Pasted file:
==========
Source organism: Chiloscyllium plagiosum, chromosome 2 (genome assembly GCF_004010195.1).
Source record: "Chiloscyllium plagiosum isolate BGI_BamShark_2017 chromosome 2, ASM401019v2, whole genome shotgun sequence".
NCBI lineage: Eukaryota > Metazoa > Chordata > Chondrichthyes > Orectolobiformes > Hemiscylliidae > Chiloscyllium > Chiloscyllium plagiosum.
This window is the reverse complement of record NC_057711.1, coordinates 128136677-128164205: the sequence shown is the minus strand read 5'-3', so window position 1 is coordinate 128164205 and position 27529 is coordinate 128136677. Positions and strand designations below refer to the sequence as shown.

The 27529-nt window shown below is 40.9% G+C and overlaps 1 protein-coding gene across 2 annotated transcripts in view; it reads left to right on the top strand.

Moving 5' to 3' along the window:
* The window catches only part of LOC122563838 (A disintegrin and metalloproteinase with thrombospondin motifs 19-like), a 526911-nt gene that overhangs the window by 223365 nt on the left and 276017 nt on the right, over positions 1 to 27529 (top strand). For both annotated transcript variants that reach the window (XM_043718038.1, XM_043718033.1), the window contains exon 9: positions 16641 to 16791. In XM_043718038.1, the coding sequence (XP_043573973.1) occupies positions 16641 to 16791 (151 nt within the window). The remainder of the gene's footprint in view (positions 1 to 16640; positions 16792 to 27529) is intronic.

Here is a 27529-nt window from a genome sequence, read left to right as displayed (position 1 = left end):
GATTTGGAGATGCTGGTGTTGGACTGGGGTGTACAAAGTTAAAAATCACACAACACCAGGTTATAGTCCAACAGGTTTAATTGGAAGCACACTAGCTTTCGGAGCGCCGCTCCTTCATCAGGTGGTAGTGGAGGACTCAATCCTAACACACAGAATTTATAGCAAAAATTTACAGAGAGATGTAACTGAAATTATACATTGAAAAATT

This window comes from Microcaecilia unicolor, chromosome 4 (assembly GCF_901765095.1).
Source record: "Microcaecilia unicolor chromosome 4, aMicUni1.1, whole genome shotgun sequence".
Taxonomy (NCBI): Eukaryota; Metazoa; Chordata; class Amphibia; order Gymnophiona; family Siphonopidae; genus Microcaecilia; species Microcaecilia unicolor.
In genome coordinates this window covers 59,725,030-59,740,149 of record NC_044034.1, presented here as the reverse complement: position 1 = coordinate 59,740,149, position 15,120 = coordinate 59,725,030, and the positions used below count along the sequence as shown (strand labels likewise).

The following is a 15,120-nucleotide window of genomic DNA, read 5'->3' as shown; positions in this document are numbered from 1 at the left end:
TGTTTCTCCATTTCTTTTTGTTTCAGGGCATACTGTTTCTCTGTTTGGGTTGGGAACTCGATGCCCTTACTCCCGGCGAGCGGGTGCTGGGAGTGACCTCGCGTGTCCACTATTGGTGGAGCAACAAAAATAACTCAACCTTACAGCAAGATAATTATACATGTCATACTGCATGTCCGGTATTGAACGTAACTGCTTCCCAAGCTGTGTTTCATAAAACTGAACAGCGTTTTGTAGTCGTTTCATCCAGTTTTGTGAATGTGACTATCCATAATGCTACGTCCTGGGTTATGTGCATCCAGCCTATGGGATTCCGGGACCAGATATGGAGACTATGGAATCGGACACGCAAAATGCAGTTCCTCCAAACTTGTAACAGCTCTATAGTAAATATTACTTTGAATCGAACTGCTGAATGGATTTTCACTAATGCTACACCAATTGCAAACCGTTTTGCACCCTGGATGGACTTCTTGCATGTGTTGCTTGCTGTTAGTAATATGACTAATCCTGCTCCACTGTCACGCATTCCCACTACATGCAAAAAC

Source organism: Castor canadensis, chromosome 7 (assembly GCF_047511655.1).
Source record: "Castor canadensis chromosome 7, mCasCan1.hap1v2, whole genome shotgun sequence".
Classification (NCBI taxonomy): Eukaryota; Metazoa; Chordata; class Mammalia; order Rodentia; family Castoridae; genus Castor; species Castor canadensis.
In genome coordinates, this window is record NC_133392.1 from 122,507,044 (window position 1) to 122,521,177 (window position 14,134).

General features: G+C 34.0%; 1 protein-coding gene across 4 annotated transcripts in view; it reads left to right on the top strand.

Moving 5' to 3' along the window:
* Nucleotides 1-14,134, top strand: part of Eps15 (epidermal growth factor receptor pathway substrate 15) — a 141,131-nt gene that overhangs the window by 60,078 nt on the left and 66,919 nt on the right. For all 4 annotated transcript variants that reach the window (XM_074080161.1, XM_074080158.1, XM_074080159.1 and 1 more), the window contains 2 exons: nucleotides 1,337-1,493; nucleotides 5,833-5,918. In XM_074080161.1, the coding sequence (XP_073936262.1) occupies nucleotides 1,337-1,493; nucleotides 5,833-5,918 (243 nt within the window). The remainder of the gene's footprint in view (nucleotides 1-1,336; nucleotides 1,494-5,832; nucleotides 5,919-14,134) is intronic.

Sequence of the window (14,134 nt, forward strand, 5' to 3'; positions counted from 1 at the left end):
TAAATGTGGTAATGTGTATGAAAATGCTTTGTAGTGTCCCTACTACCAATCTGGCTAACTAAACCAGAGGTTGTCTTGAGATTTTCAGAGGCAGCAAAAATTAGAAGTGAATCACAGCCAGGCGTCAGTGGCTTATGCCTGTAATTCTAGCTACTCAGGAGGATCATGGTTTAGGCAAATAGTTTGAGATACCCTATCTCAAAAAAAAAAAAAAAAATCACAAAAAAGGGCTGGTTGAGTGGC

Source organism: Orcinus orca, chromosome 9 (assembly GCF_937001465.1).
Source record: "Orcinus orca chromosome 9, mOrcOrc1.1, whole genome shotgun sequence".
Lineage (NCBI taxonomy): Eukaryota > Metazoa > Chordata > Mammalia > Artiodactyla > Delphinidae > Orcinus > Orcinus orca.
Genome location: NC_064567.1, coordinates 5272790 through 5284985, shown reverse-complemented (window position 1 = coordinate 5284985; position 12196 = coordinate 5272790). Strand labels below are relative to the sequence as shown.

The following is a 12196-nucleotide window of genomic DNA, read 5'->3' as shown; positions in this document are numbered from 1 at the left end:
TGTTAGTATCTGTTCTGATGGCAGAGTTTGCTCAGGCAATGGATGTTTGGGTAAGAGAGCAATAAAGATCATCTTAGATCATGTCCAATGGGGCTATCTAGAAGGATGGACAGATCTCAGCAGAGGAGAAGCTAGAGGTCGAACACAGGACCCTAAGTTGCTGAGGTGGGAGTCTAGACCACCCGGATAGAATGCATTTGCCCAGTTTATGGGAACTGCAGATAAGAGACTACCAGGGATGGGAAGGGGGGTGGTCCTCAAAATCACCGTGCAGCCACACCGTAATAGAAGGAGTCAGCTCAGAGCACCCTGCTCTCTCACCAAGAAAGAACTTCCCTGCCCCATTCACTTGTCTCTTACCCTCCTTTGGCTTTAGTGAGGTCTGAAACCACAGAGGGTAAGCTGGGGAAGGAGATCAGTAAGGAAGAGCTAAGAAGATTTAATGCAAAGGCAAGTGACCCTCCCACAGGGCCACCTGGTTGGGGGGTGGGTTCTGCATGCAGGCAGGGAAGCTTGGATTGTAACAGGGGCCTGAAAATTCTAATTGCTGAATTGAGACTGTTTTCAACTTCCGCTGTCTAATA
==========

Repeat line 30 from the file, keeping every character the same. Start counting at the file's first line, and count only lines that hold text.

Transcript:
TGTTAGTATCTGTTCTGATGGCAGAGTTTGCTCAGGCAATGGATGTTTGGGTAAGAGAGCAATAAAGATCATCTTAGATCATGTCCAATGGGGCTATCTAGAAGGATGGACAGATCTCAGCAGAGGAGAAGCTAGAGGTCGAACACAGGACCCTAAGTTGCTGAGGTGGGAGTCTAGACCACCCGGATAGAATGCATTTGCCCAGTTTATGGGAACTGCAGATAAGAGACTACCAGGGATGGGAAGGGGGGTGGTCCTCAAAATCACCGTGCAGCCACACCGTAATAGAAGGAGTCAGCTCAGAGCACCCTGCTCTCTCACCAAGAAAGAACTTCCCTGCCCCATTCACTTGTCTCTTACCCTCCTTTGGCTTTAGTGAGGTCTGAAACCACAGAGGGTAAGCTGGGGAAGGAGATCAGTAAGGAAGAGCTAAGAAGATTTAATGCAAAGGCAAGTGACCCTCCCACAGGGCCACCTGGTTGGGGGGTGGGTTCTGCATGCAGGCAGGGAAGCTTGGATTGTAACAGGGGCCTGAAAATTCTAATTGCTGAATTGAGACTGTTTTCAACTTCCGCTGTCTAATA